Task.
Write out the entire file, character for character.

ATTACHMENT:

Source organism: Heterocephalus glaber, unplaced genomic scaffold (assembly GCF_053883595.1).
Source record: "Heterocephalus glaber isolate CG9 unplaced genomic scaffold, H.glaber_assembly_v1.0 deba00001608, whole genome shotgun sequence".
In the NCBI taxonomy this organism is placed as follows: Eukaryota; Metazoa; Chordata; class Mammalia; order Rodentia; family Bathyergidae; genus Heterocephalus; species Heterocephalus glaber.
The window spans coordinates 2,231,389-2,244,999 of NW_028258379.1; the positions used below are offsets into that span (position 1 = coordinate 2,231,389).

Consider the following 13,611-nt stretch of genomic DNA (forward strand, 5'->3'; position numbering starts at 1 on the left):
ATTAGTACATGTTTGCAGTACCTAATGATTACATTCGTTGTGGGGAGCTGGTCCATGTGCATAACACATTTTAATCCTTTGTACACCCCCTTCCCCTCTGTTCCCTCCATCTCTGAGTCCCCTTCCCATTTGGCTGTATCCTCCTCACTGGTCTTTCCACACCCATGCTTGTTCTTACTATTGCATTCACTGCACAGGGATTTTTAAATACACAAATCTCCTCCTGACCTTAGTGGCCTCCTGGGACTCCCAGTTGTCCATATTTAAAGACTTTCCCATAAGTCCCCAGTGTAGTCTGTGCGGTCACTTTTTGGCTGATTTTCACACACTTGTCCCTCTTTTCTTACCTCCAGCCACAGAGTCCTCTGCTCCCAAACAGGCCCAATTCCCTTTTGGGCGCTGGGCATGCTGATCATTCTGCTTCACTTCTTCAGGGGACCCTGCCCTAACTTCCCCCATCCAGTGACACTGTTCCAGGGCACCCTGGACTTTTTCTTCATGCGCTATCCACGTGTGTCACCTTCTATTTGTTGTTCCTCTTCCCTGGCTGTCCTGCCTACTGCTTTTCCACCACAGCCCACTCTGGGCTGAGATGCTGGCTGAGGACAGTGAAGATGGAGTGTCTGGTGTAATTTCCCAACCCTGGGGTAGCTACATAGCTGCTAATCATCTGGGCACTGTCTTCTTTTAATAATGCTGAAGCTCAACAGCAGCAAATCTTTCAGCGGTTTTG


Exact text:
Source organism: Heterocephalus glaber, unplaced genomic scaffold (assembly GCF_053883595.1).
Source record: "Heterocephalus glaber isolate CG9 unplaced genomic scaffold, H.glaber_assembly_v1.0 deba00001608, whole genome shotgun sequence".
In the NCBI taxonomy this organism is placed as follows: Eukaryota; Metazoa; Chordata; class Mammalia; order Rodentia; family Bathyergidae; genus Heterocephalus; species Heterocephalus glaber.
The window spans coordinates 2,231,389-2,244,999 of NW_028258379.1; the positions used below are offsets into that span (position 1 = coordinate 2,231,389).

Consider the following 13,611-nt stretch of genomic DNA (forward strand, 5'->3'; position numbering starts at 1 on the left):
ATTAGTACATGTTTGCAGTACCTAATGATTACATTCGTTGTGGGGAGCTGGTCCATGTGCATAACACATTTTAATCCTTTGTACACCCCCTTCCCCTCTGTTCCCTCCATCTCTGAGTCCCCTTCCCATTTGGCTGTATCCTCCTCACTGGTCTTTCCACACCCATGCTTGTTCTTACTATTGCATTCACTGCACAGGGATTTTTAAATACACAAATCTCCTCCTGACCTTAGTGGCCTCCTGGGACTCCCAGTTGTCCATATTTAAAGACTTTCCCATAAGTCCCCAGTGTAGTCTGTGCGGTCACTTTTTGGCTGATTTTCACACACTTGTCCCTCTTTTCTTACCTCCAGCCACAGAGTCCTCTGCTCCCAAACAGGCCCAATTCCCTTTTGGGCGCTGGGCATGCTGATCATTCTGCTTCACTTCTTCAGGGGACCCTGCCCTAACTTCCCCCATCCAGTGACACTGTTCCAGGGCACCCTGGACTTTTTCTTCATGCGCTATCCACGTGTGTCACCTTCTATTTGTTGTTCCTCTTCCCTGGCTGTCCTGCCTACTGCTTTTCCACCACAGCCCACTCTGGGCTGAGATGCTGGCTGAGGACAGTGAAGATGGAGTGTCTGGTGTAATTTCCCAACCCTGGGGTAGCTACATAGCTGCTAATCATCTGGGCACTGTCTTCTTTTAATAATGCTGAAGCTCAACAGCAGCAAATCTTTCAGCGGTTTTG